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Originally Posted by Andsigil
People to whom I've brought this up have countered that Galadriel fought at Aqualonde, but there is no mention of her doing so.
The passage you want is in Unfinished Tales, where Tolkien writes: "Even after the merciless assault upon the Teleri and the rape of their ships, though she fought fiercely against Feanor in defence of her mother's kin, she did not turn back." It's worth remembering that Galadriel was a late addition to the Legendarium (I think she only appeared with LotR!), so the source texts of the published Silm rarely mention her at all. That's probably why Tolkien tried so many different ways to send her away during the First Age - if she was around, the Lay of Leithian would look very different.

In fact, Galadriel fighting is mentioned in the last writings Tolkien ever made on Middle-earth, according to UT: that version, in the last month of his life has "she with Celeborn fought heroically in defence of Aqualonde against the assault of the Noldor". You can certainly imagine young Galadriel going full beautiful-and-terrible here, but given that she had yet to meet Melian and Luthien, and the Noldor were specifically forging swords, it seems logical to me that she would have one.

hS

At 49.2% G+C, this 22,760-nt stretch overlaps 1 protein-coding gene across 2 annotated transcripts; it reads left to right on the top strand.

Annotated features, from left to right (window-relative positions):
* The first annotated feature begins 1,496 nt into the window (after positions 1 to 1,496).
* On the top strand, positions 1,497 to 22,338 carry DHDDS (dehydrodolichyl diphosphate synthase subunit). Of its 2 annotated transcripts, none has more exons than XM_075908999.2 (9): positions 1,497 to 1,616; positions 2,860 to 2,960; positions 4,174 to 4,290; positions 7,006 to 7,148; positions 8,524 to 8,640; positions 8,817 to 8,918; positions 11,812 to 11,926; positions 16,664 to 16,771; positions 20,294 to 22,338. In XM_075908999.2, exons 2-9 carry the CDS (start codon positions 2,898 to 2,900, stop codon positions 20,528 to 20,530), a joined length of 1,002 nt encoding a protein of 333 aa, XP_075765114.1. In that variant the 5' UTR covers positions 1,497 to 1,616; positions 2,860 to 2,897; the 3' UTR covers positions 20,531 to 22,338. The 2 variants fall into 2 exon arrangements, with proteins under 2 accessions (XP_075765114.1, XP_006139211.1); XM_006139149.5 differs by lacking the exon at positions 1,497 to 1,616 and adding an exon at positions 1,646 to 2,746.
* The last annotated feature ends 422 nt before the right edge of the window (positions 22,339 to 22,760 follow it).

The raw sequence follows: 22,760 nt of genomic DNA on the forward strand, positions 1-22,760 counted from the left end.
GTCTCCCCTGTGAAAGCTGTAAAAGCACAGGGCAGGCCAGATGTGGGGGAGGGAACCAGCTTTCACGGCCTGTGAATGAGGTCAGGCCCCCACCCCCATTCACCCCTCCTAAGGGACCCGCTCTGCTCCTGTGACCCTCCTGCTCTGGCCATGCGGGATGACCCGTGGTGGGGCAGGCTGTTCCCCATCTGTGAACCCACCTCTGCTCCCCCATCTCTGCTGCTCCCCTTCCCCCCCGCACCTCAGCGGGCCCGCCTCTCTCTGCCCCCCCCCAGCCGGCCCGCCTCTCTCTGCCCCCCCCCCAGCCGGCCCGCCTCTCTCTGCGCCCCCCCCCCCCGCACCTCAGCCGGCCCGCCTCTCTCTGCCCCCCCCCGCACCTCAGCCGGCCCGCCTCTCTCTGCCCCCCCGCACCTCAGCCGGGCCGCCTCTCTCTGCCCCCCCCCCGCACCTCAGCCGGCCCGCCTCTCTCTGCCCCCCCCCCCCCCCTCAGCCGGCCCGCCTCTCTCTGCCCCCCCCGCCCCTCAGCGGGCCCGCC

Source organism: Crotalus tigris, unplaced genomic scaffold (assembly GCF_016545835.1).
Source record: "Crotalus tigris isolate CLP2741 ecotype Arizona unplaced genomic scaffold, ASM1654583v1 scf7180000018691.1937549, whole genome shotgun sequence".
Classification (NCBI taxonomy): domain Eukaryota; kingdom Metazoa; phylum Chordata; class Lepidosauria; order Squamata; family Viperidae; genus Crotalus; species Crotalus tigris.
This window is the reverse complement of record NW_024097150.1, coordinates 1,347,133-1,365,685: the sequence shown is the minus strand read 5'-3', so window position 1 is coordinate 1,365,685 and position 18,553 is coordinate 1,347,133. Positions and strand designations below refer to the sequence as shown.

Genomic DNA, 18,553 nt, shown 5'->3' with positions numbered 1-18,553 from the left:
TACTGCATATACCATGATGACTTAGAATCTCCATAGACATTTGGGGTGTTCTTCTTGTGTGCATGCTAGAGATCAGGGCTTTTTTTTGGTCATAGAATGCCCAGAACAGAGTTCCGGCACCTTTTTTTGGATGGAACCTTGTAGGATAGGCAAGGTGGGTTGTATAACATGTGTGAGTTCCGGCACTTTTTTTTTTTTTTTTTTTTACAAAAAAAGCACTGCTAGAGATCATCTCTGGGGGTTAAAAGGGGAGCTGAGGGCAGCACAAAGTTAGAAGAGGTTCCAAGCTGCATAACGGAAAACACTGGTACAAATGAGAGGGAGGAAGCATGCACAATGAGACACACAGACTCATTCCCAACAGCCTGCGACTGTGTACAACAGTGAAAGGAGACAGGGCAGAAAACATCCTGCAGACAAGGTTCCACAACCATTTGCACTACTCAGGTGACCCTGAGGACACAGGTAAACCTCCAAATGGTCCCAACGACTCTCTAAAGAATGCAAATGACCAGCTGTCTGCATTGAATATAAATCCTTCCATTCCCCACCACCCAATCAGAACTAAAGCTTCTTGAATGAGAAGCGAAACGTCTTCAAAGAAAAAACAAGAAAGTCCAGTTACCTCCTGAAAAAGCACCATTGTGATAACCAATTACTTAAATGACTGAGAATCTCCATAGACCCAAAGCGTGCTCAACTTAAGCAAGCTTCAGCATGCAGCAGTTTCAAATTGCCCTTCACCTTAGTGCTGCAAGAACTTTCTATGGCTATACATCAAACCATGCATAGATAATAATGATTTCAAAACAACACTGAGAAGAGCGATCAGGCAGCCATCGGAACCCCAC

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Old 09-02-2022, 09:42 AM   #5
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Originally Posted by Huinesoron View Post
The passage you want is in Unfinished Tales, where Tolkien writes: "Even after the merciless assault upon the Teleri and the rape of their ships, though she fought fiercely against Feanor in defence of her mother's kin, she did not turn back."
Apologies, but it's still just surmising that she was any swordswoman. She could have stood her ground fiercely in defence of her mother's kin with songs, spells, or even exhortations behind a shield wall.

As I said, she never needed to use a sword to show she was powerful. Subtlety, like the idea of latent power, is lost on most people these days, after decades of Matrix-like action in cinema and video games.
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Old 09-02-2022, 11:07 AM   #6